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  18. Oh, my! I am giggling over the "Sigh. Even the kids know." anonymous tale. The stuff our families put up with! Haha! Thanks for the laughs, Tina!

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    1. hahahaha! So true. Can't hide anything from the fam.

      Thanks for sharing, Jill. Generous authors like you help the rest of us feel normalized. Somewhat. Or maybe we know we fit in. We're all crazy!

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  19. If I had a deadline I could probably tell a deadline tale. Alas, the best I can do is when I was late to work one morning and showed up with one black shoe and one blue shoe which I then had to wear all day. I can't help thinking that a real deadline might serve to make me write more and faster? Would that be all bad?

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    1. I highly recommend self-deadlines before you sell and after. This really lets you know what your strengths and weaknesses are. Hugely important for you to know what you can do when pushed. Especially if an editor drops the bomb on you with last minute requests.

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  20. Great post, Tina! Fun to read everyone's deadline stories! I remember when you put out the call for these, I just couldn't think of one. As a writer, I've made it a point NOT to push up against impending deadlines. Can't take the pressure! So whatever deadline the editor gives me, I set my personal deadline several weeks ahead of that so I can avoid feeling rushed.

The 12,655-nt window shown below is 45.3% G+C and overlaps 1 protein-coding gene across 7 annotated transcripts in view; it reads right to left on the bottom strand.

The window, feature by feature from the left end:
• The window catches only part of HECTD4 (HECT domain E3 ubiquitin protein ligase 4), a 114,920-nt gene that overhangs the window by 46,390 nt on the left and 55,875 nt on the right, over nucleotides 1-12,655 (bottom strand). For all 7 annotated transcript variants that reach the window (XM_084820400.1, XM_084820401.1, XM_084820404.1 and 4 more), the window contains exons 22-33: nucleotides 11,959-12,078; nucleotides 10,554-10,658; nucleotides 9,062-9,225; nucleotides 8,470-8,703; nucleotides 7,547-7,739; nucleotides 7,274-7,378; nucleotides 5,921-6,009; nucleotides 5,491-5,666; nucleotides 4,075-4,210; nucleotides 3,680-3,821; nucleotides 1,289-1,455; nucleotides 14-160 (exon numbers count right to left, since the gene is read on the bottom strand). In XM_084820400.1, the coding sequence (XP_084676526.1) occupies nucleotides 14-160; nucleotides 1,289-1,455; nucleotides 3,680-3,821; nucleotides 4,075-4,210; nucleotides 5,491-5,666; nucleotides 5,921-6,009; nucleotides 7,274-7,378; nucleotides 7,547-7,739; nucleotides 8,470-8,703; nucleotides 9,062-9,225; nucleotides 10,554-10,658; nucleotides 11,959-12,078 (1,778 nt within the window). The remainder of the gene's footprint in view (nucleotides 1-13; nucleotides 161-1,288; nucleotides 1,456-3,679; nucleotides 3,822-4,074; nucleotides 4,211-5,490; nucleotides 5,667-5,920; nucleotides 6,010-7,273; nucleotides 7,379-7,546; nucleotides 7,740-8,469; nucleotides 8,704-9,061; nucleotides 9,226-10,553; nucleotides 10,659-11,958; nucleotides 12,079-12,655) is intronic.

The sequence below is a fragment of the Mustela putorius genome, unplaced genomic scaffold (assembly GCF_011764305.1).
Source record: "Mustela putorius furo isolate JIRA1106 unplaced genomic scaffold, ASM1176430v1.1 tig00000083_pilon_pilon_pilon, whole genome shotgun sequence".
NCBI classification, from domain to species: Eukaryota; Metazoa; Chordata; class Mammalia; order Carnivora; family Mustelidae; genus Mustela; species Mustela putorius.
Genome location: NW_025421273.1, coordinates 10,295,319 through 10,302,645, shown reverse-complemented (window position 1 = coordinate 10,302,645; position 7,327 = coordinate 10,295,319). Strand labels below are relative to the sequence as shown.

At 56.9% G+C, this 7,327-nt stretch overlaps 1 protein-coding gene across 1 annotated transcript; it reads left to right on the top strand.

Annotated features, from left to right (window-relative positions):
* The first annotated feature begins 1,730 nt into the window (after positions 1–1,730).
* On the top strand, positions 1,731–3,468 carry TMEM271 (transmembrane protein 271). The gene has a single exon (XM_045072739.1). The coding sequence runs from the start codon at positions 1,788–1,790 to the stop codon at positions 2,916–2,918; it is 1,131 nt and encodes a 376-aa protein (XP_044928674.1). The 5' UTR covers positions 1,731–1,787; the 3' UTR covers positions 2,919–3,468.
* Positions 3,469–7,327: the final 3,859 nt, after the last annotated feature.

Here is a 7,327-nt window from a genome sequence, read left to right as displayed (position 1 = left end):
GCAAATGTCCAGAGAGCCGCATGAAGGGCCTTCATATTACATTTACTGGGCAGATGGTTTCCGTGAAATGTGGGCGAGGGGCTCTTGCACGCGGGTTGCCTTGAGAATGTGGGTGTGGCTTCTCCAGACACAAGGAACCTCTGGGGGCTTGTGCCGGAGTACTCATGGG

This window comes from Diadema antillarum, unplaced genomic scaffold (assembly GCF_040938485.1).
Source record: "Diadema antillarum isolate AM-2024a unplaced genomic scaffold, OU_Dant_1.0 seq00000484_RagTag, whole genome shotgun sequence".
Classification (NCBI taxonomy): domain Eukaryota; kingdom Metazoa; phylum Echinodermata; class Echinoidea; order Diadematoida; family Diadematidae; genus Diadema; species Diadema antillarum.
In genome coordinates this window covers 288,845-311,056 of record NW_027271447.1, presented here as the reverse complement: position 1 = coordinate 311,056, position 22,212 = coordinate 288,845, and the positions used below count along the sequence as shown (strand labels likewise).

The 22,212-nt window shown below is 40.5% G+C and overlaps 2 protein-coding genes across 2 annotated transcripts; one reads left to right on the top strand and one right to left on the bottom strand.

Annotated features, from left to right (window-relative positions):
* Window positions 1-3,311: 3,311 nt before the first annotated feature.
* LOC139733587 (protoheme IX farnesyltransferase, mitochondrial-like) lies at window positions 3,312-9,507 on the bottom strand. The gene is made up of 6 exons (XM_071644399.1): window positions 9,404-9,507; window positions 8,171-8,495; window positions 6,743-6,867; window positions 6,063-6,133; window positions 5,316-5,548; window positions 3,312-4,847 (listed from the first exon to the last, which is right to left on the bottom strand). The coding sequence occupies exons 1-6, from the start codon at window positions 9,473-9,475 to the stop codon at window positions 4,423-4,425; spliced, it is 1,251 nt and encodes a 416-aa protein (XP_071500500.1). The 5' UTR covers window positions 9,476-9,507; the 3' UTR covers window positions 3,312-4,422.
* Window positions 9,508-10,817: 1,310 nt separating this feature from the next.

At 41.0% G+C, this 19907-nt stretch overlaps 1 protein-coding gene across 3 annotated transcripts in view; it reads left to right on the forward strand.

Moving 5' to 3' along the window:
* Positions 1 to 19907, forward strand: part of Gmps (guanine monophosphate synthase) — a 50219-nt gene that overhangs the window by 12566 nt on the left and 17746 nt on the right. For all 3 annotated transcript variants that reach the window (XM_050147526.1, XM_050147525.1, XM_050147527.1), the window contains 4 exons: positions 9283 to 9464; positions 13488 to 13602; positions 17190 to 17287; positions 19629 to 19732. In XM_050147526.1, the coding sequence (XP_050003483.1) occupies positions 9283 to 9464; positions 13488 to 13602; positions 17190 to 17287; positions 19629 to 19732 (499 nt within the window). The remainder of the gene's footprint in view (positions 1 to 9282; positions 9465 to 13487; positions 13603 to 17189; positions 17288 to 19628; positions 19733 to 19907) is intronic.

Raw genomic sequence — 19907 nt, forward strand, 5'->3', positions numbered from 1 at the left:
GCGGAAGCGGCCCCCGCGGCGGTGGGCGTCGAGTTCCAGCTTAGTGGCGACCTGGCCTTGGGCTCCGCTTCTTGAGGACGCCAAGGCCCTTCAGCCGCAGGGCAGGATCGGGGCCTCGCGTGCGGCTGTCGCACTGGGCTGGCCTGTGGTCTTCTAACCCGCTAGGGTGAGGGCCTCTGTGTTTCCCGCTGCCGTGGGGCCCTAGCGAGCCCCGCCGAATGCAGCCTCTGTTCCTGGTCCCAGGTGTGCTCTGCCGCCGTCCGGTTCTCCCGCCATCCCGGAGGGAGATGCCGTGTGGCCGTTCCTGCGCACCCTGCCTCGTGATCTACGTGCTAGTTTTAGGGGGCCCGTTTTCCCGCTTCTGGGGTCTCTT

Which is pretty much the opposite of how I approached term papers in high school. I despised those and always put off the research and writing until the last possible moment--usually over Christmas vacation. Guess how much fun those holidays were!

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    1. LOLOLOL. A traumatic past does cure a lot of things.

      And yet, into every life a little unexpected catastrophe does fall. It's fun looking back and laughing when you get to the other side.

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  21. Tina, thanks for these delightful Deadline Tales! I've never been early, but I've never been late either.

    I've had to chop 10k from a story that I'd turned in in order to meet the line's new word count. After turning in another book, I was asked to change the relationship of one character to another, which meant losing the last three chapters and making loads of small changes throughout the book. The change made for a far stronger story. Thankfully I was given time to make the changes and turn in the new version, as these required more work than typical revisions.

    Deadlines used to give me a shot of adrenaline and I could work through most of the night. No longer. Writing at night is a waste of time. There's nothing there. LOL

    Janet

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    1. Doesn't matter how old I get. I would have to be under threat of extreme torture or severe harm to my children or pets to give up sleep for writing!

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    2. Sleep deprivation is my norm. After years of working night shift it's a way of life.

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    3. I'm with you Janet. I can't write when I'm tired. The middle of the day is best for me. ;)